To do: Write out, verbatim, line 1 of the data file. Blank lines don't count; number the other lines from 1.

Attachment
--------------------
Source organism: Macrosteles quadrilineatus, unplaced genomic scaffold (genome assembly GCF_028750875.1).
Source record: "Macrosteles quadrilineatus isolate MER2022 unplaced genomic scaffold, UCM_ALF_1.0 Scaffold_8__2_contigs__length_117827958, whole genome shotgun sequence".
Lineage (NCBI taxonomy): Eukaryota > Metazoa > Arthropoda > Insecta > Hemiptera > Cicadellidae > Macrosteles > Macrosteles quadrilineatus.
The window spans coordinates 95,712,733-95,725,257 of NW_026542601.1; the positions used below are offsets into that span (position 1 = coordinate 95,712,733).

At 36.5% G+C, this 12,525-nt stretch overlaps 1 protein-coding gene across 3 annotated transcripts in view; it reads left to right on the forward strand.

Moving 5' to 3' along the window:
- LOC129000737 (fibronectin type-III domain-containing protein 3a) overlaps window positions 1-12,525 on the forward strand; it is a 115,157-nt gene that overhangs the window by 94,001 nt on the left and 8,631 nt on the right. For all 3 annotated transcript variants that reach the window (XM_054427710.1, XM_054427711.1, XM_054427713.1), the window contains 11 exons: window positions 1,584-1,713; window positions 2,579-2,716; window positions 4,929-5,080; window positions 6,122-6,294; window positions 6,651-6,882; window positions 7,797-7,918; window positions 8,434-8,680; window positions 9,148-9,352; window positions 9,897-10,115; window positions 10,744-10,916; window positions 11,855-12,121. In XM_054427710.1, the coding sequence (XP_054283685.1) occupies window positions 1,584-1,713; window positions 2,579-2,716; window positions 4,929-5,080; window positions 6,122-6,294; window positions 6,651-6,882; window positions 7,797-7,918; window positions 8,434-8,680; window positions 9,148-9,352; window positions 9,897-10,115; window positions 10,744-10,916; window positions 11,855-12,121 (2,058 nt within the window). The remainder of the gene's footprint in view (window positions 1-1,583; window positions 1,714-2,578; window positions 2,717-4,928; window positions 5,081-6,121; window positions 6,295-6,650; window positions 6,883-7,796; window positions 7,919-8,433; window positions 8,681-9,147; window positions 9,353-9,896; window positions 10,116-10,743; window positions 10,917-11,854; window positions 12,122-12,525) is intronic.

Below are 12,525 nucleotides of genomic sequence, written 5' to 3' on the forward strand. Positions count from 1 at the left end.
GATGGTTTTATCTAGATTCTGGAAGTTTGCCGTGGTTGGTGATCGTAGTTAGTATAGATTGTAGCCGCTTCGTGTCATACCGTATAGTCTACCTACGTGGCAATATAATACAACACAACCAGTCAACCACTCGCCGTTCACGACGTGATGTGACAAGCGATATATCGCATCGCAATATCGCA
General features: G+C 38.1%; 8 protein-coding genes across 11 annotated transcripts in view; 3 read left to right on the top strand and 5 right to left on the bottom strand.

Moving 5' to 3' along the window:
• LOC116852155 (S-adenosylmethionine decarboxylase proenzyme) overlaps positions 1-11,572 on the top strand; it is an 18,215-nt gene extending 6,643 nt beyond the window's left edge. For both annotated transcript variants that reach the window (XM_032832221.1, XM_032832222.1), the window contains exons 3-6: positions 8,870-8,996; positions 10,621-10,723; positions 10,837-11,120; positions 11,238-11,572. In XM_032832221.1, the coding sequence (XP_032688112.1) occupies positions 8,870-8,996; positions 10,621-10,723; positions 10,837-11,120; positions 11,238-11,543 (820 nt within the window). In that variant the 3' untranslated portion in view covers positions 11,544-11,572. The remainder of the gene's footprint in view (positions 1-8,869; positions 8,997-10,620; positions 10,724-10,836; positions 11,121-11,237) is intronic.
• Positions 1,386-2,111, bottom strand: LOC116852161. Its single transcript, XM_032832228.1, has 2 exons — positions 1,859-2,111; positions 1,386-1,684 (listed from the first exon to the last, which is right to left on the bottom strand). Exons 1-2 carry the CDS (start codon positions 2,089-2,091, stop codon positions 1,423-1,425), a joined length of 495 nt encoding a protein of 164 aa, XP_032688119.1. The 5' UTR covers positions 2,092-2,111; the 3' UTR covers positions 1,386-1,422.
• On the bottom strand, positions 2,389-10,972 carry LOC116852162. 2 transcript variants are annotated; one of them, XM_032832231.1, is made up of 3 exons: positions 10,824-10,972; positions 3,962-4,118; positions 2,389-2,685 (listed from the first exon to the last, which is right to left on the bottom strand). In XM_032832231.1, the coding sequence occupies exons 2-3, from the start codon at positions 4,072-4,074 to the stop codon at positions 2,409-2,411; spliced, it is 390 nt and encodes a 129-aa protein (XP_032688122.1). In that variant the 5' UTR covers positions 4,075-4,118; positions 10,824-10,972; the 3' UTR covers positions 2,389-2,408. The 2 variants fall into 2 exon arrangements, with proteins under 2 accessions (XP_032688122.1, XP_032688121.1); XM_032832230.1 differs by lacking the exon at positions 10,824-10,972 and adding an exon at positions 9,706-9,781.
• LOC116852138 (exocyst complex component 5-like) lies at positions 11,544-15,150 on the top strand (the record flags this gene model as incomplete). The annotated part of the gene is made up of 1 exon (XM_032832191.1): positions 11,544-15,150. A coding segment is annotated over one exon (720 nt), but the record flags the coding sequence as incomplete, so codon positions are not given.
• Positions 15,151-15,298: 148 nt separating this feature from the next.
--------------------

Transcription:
Source organism: Macrosteles quadrilineatus, unplaced genomic scaffold (genome assembly GCF_028750875.1).